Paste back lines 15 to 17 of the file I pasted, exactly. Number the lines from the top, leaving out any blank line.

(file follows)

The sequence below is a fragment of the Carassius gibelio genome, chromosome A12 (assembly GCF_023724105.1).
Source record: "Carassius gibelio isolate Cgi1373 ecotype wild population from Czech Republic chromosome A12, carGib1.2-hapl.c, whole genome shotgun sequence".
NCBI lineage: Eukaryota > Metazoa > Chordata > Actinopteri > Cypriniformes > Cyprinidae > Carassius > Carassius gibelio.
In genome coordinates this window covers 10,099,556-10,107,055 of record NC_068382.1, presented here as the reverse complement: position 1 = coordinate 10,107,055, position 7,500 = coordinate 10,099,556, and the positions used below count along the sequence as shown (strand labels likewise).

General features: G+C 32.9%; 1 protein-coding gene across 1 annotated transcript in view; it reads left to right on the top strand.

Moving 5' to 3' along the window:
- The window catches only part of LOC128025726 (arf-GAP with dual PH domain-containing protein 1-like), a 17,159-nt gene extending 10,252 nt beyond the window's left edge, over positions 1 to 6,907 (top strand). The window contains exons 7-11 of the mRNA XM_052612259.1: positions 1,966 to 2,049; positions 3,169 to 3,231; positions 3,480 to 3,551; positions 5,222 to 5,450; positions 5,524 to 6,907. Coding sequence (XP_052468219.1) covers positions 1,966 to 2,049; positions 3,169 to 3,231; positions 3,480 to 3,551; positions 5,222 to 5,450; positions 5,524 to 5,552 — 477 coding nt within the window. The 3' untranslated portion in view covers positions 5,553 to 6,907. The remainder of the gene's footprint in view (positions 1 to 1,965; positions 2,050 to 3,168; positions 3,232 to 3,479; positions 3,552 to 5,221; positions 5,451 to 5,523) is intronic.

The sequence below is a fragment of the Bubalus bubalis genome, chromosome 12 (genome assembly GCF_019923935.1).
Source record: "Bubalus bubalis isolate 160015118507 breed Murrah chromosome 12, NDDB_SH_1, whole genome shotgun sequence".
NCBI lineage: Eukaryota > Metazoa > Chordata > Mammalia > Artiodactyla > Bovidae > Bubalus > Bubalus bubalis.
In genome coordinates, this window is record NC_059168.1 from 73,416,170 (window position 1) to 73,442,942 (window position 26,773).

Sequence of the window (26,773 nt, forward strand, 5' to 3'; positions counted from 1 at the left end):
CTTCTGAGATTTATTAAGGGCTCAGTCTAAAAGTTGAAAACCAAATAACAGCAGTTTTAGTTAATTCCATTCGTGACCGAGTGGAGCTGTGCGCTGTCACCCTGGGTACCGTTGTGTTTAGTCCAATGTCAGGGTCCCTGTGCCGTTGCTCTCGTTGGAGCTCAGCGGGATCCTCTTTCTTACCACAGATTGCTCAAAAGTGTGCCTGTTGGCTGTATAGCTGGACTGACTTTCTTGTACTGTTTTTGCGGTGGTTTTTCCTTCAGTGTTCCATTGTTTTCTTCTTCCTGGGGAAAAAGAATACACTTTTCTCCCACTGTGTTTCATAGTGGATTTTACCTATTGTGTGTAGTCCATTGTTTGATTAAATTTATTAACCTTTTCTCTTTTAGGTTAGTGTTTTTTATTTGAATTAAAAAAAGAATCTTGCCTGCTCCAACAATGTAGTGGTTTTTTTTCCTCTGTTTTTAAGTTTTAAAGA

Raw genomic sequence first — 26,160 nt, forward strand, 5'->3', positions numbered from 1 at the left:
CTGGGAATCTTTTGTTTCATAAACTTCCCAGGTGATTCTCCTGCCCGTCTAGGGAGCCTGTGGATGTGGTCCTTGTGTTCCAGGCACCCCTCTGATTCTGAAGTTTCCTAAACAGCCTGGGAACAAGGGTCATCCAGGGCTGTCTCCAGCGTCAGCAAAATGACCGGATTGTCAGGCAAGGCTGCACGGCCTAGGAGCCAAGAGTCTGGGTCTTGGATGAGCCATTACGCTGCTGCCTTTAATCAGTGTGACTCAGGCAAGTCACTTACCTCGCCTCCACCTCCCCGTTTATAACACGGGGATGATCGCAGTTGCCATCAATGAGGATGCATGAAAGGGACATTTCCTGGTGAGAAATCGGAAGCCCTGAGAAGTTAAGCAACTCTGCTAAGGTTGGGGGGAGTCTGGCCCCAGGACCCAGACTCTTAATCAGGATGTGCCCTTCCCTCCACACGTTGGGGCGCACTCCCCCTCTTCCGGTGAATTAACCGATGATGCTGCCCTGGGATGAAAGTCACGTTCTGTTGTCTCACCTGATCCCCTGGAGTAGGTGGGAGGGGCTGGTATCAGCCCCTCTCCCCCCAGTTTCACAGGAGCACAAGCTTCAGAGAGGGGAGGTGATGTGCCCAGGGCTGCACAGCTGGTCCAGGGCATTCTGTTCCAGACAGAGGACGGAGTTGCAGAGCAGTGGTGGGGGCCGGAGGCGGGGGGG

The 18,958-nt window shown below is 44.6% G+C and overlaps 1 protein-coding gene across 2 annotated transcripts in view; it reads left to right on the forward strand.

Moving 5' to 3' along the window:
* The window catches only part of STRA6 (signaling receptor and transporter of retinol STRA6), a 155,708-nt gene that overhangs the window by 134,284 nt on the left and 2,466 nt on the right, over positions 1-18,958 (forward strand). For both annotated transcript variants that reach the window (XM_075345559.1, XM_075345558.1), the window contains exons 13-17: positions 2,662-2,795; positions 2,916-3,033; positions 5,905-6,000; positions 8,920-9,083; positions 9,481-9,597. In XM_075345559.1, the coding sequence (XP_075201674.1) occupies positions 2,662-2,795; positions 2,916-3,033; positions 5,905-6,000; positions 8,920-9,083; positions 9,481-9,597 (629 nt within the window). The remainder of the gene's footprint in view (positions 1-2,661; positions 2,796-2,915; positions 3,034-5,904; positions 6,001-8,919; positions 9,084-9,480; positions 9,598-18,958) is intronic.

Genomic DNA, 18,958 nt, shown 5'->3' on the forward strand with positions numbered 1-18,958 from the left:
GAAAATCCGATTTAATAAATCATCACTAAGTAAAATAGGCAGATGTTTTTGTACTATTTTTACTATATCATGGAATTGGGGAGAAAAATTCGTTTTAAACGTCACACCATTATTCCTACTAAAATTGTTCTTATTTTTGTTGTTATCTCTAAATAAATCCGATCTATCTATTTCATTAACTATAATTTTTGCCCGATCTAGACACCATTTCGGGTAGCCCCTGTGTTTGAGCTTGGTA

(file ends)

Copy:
CTGGGAATCTTTTGTTTCATAAACTTCCCAGGTGATTCTCCTGCCCGTCTAGGGAGCCTGTGGATGTGGTCCTTGTGTTCCAGGCACCCCTCTGATTCTGAAGTTTCCTAAACAGCCTGGGAACAAGGGTCATCCAGGGCTGTCTCCAGCGTCAGCAAAATGACCGGATTGTCAGGCAAGGCTGCACGGCCTAGGAGCCAAGAGTCTGGGTCTTGGATGAGCCATTACGCTGCTGCCTTTAATCAGTGTGACTCAGGCAAGTCACTTACCTCGCCTCCACCTCCCCGTTTATAACACGGGGATGATCGCAGTTGCCATCAATGAGGATGCATGAAAGGGACATTTCCTGGTGAGAAATCGGAAGCCCTGAGAAGTTAAGCAACTCTGCTAAGGTTGGGGGGAGTCTGGCCCCAGGACCCAGACTCTTAATCAGGATGTGCCCTTCCCTCCACACGTTGGGGCGCACTCCCCCTCTTCCGGTGAATTAACCGATGATGCTGCCCTGGGATGAAAGTCACGTTCTGTTGTCTCACCTGATCCCCTGGAGTAGGTGGGAGGGGCTGGTATCAGCCCCTCTCCCCCCAGTTTCACAGGAGCACAAGCTTCAGAGAGGGGAGGTGATGTGCCCAGGGCTGCACAGCTGGTCCAGGGCATTCTGTTCCAGACAGAGGACGGAGTTGCAGAGCAGTGGTGGGGGCCGGAGGCGGGGGGG

The 18,958-nt window shown below is 44.6% G+C and overlaps 1 protein-coding gene across 2 annotated transcripts in view; it reads left to right on the forward strand.

Moving 5' to 3' along the window: